Burt’s anger is justified: Kurt acted like an idiot. And yet, despite the fact that Kurt is not really an idiot, it’s all totally in character. Kurt is ruled much more by his heart than his head — he is, after all, the man who accepted a marriage proposal from someone still in high school. He has also fought against homophobic bullying for the entirety of the series, going so far as to switch schools to get away from a bully in season two. His immediate visceral reaction to the assault in the alley was exactly the kind of thing I would expect from him.

What hurts this plotline is not the character bits, which are spot-on, but the setup and execution of the story. The attack on Russ, who the audience has never heard of before (let alone seen), with the ultra-dramatic phone calls to Kurt’s friends to let them know about his hospitalization, the coma and faux death scare, and the bedside song from Blaine all mean that melodrama runs a little too thick throughout. It’s just too slick, too obviously designed to pull at the heartstrings. It would have been more powerful if it had just been told as a story, without being designed to manipulate.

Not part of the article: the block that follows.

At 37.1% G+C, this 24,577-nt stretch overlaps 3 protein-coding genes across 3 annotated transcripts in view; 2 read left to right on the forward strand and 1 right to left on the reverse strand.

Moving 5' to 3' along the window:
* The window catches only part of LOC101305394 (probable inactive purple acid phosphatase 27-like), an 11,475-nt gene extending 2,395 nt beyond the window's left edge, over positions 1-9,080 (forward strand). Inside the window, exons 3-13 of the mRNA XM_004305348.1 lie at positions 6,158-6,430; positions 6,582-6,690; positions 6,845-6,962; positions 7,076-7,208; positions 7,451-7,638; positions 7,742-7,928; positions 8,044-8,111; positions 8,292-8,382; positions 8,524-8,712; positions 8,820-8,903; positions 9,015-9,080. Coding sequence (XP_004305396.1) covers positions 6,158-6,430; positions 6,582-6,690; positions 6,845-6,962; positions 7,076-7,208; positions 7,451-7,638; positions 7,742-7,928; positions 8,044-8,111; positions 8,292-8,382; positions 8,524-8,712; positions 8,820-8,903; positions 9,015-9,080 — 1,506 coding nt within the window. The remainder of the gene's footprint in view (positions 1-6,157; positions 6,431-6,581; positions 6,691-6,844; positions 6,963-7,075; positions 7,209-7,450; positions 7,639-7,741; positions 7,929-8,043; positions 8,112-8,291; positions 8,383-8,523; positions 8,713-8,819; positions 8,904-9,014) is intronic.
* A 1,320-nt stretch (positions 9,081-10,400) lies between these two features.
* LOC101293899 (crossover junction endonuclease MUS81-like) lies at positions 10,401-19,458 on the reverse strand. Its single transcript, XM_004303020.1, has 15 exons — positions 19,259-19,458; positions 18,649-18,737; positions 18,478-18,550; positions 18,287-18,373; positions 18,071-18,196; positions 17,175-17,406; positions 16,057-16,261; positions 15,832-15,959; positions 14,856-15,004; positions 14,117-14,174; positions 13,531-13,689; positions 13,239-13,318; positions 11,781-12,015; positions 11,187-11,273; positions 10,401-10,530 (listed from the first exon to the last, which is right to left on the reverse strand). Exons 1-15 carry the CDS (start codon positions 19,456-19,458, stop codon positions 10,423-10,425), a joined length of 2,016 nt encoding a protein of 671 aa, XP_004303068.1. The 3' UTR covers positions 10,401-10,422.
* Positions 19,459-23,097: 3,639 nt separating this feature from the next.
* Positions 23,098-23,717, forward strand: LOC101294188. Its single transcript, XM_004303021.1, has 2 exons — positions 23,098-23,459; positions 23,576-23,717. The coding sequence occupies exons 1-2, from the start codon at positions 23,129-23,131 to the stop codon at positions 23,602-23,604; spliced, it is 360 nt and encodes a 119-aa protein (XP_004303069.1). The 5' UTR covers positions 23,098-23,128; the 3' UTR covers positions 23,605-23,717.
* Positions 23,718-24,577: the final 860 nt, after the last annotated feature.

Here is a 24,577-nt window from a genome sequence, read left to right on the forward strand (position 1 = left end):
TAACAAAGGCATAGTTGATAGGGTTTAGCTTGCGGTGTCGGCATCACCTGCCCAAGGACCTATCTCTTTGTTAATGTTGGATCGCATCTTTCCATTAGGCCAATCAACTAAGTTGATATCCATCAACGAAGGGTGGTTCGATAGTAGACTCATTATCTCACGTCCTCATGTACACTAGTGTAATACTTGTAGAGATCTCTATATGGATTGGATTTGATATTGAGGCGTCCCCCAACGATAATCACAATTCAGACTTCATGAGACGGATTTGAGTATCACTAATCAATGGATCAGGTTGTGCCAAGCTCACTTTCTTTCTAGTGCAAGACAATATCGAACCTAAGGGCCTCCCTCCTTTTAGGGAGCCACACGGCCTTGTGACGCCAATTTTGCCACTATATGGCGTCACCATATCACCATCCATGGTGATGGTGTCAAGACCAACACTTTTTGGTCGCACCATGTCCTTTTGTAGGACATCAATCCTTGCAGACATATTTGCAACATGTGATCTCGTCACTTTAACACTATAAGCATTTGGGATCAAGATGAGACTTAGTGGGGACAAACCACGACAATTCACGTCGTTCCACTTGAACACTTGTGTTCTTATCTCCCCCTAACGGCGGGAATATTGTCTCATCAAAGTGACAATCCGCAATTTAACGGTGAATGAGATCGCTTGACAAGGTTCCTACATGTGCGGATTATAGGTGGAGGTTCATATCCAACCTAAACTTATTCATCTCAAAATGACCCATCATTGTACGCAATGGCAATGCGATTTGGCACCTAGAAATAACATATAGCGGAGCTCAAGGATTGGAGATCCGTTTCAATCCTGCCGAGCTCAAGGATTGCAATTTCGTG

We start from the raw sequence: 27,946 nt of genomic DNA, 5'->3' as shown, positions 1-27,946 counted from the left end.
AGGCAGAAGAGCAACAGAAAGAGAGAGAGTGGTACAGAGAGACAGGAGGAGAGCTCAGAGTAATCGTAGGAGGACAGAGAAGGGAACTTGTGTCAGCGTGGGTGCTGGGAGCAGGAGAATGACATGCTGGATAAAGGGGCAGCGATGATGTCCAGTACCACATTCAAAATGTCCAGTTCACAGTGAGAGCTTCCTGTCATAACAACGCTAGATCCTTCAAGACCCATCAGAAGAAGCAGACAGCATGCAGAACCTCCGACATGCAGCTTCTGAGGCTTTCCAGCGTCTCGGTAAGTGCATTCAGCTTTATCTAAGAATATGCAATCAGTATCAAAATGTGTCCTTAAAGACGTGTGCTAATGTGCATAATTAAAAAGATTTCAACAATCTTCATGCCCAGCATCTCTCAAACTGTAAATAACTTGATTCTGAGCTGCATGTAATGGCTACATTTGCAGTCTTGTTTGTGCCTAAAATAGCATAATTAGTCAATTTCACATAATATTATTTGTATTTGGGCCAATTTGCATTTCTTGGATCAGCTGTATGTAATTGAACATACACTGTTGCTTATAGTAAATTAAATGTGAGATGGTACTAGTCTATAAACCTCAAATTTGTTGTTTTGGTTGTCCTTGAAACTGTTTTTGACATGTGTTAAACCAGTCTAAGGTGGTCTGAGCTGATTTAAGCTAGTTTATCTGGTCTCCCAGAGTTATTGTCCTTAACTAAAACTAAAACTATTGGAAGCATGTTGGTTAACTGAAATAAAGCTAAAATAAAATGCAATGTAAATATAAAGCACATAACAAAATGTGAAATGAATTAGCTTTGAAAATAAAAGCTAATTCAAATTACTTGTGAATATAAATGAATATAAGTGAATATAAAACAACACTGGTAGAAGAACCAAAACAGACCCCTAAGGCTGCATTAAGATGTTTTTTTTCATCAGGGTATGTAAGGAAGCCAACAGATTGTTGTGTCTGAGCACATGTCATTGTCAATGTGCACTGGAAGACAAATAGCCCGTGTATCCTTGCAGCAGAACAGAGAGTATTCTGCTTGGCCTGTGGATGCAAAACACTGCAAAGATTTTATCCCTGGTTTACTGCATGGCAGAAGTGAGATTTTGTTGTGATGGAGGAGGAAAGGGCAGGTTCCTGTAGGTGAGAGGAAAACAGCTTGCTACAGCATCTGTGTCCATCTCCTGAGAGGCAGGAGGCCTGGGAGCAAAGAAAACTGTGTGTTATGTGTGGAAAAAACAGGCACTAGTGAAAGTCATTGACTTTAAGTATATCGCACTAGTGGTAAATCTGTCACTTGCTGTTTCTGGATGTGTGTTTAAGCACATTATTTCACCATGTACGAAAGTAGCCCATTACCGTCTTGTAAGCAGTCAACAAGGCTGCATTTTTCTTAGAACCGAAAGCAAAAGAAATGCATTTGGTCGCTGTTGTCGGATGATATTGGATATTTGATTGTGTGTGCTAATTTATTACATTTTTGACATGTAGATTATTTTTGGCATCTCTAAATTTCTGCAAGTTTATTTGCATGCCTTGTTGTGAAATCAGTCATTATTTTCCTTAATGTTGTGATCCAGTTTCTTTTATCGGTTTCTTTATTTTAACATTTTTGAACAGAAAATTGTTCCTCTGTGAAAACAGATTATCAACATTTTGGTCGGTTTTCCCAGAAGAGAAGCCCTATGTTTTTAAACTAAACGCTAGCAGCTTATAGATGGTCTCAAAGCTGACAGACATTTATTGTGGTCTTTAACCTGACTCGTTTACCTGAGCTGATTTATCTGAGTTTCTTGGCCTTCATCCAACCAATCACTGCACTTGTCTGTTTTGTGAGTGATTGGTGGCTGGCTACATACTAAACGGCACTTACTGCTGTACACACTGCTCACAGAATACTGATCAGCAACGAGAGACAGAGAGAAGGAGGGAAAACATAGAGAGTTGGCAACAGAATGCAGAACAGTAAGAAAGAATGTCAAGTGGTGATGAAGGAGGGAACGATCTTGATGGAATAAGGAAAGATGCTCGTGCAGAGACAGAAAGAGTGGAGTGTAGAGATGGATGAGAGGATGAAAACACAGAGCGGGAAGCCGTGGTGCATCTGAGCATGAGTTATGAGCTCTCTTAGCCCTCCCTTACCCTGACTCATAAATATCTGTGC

Meanwhile, Sam and Mercedes get back together, despite the fact that they still don’t have a lot of chemistry together. Their “cute” date while walking along the river was more awkward than anything else, to say nothing of the bizarreness of them French kissing in front of their friends in a vain attempt to convince them (and the audience) that “Samcedes” is a thing. There’s just nothing there, and it’s all the more obvious in bits like this where they try to build on the idea that there has been something there for a long time.